« Continuity of Operations Planning, Hot Sites

Schools to build cellars as a continuity of operations plan

Schools are working toward creating a continuity of operations plan so teachers do not have to make last-minute decisions.
Schools are working toward creating a continuity of operations plan so teachers do not have to make last-minute decisions.

As extreme weather conditions continue to wreak havoc in communities throughout the United States, school districts are thinking of ways to keep children safe. Based on previous events, officials had to think on their feet to create last minute emergency decisions. For the 2013-2014 season, some states hope their staff members will be more prepared during these occasions.

After Moore, Oklahoma had an EF5 tornado sweep through this past May, killing 24 people, nine of them children, school boards and families want the local government to consider installing storm shelters, according to the Huffington Post. As of 2013, Oklahoma does not require these facilities or provides assistance to create them.

"If our children had storm shelters then they would be safe," Stacey McCabe, who lost her son in that tornado, explained to the source. "[A]nd we should be able to feel like when we send our kids to school that they are safe."

Making safety a priority

Cleveland, Tennessee had a similar mindset when it began building its new elementary school. Even though new construction won't be completed until 2015, it is catching the attention of establishments throughout the country. Each classroom will be equipped with a room that locks from the inside, according to the Chattanooga Times Free Press.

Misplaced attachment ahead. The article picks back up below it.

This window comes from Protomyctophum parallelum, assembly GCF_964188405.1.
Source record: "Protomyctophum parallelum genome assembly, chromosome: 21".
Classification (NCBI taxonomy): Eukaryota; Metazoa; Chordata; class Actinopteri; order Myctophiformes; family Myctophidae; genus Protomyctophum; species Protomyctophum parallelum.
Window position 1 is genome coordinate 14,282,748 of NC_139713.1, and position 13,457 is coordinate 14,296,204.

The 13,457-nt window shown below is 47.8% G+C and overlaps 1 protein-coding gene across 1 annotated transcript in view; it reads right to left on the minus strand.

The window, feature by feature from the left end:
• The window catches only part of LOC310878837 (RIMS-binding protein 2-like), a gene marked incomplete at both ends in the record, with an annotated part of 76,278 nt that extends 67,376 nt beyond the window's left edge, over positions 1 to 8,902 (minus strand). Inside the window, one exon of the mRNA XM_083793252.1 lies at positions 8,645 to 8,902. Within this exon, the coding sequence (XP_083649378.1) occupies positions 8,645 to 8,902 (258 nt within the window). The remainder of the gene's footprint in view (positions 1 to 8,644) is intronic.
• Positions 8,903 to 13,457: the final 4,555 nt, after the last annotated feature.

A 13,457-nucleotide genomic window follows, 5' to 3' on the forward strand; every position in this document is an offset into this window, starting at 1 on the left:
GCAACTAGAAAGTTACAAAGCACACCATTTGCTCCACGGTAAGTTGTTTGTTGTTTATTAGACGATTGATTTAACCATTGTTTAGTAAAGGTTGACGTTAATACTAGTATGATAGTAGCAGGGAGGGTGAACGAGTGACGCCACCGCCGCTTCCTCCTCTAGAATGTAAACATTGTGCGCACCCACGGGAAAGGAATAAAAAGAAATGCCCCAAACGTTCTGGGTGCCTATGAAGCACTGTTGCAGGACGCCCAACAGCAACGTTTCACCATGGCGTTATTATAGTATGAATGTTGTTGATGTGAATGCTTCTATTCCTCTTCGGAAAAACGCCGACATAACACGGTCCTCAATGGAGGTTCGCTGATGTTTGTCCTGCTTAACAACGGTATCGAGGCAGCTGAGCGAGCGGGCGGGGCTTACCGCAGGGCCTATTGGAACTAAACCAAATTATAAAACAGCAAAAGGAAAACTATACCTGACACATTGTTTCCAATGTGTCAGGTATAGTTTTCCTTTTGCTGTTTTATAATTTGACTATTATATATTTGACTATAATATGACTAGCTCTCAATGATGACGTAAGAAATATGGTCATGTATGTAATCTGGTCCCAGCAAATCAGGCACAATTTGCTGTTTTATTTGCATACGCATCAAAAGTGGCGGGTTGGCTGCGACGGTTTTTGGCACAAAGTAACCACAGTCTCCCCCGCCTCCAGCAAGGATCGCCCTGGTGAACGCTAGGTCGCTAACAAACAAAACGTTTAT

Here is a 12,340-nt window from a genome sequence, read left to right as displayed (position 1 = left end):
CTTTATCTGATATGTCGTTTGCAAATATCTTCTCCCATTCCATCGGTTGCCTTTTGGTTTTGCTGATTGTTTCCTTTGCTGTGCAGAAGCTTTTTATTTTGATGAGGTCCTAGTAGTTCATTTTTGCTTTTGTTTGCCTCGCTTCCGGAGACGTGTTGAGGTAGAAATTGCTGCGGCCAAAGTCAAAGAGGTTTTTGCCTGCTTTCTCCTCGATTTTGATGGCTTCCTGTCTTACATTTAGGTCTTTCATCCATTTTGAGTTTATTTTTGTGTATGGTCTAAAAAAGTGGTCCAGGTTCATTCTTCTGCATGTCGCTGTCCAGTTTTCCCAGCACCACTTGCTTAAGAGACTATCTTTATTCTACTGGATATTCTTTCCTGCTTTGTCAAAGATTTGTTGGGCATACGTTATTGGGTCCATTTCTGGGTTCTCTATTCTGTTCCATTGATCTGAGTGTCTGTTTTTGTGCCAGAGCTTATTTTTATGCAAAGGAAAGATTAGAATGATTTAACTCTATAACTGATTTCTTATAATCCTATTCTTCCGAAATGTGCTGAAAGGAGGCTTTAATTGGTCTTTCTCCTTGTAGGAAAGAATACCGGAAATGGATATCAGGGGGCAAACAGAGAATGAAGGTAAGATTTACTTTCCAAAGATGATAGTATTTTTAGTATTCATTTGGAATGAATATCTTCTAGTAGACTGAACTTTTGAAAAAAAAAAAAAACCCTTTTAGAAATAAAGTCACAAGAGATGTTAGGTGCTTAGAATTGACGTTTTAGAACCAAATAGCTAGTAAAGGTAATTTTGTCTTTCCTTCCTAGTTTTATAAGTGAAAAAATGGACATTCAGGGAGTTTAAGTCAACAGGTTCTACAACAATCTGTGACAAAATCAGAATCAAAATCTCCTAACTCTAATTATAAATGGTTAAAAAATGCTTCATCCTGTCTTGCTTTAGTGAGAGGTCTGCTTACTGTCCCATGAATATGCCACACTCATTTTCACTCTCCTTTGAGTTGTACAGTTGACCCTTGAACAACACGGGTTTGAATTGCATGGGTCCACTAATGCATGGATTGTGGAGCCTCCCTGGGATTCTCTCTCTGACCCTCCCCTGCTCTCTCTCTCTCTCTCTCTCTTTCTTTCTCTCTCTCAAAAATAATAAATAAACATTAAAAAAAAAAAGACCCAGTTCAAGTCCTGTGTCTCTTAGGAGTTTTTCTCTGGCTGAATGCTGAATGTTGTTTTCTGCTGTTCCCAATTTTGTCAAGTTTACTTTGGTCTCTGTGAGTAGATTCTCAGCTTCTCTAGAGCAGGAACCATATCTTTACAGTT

Architect Irene Nigaglio, who is working on the project, was surprised that the school committee decided to build these spaces early on, which will not cause additional costs to the community. Even though Nigaglio has designed schools in Tornado Alley, requests like these are "pretty rare."

Unlike past evacuations that helped move faculty members and students toward an established hot site, Cleveland's 140-square foot rooms will allow teachers to get students to a safe place much sooner.

"This is really a new approach," fellow architect Brian Templeton told the source. "It's usually a space where you can basically take the whole school population. This is more localized. The idea is that there would be less panic."

Similarly, over at the Montague Independent School in Texas, staffers will begin table top exercises this upcoming school year to help students identify where their storm cellars are, according to KCEN-TV, a local NBC affiliate. Each shelter is placed in various parts of the school, allowing a maximum capacity of 15 people.

School sectors that wish to create a plan for their community can reach out to business continuity consultants who specialize in these areas.